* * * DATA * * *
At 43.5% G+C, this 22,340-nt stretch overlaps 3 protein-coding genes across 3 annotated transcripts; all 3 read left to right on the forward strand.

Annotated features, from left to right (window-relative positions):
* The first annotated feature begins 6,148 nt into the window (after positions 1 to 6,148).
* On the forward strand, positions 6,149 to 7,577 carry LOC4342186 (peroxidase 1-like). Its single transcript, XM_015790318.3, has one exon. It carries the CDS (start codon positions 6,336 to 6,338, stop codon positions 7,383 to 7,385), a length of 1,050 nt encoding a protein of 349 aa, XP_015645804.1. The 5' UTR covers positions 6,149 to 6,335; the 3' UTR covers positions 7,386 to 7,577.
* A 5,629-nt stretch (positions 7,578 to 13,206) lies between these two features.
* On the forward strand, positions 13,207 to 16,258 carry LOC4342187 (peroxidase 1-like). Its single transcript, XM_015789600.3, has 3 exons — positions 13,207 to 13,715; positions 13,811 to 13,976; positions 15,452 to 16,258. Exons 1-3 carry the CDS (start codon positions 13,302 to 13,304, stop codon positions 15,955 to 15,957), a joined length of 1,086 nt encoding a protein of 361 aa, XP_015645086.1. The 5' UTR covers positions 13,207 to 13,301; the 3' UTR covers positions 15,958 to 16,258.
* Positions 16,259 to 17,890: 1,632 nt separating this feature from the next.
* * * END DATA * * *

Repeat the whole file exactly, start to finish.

At 43.5% G+C, this 22,340-nt stretch overlaps 3 protein-coding genes across 3 annotated transcripts; all 3 read left to right on the forward strand.

Annotated features, from left to right (window-relative positions):
* The first annotated feature begins 6,148 nt into the window (after positions 1 to 6,148).
* On the forward strand, positions 6,149 to 7,577 carry LOC4342186 (peroxidase 1-like). Its single transcript, XM_015790318.3, has one exon. It carries the CDS (start codon positions 6,336 to 6,338, stop codon positions 7,383 to 7,385), a length of 1,050 nt encoding a protein of 349 aa, XP_015645804.1. The 5' UTR covers positions 6,149 to 6,335; the 3' UTR covers positions 7,386 to 7,577.
* A 5,629-nt stretch (positions 7,578 to 13,206) lies between these two features.
* On the forward strand, positions 13,207 to 16,258 carry LOC4342187 (peroxidase 1-like). Its single transcript, XM_015789600.3, has 3 exons — positions 13,207 to 13,715; positions 13,811 to 13,976; positions 15,452 to 16,258. Exons 1-3 carry the CDS (start codon positions 13,302 to 13,304, stop codon positions 15,955 to 15,957), a joined length of 1,086 nt encoding a protein of 361 aa, XP_015645086.1. The 5' UTR covers positions 13,207 to 13,301; the 3' UTR covers positions 15,958 to 16,258.
* Positions 16,259 to 17,890: 1,632 nt separating this feature from the next.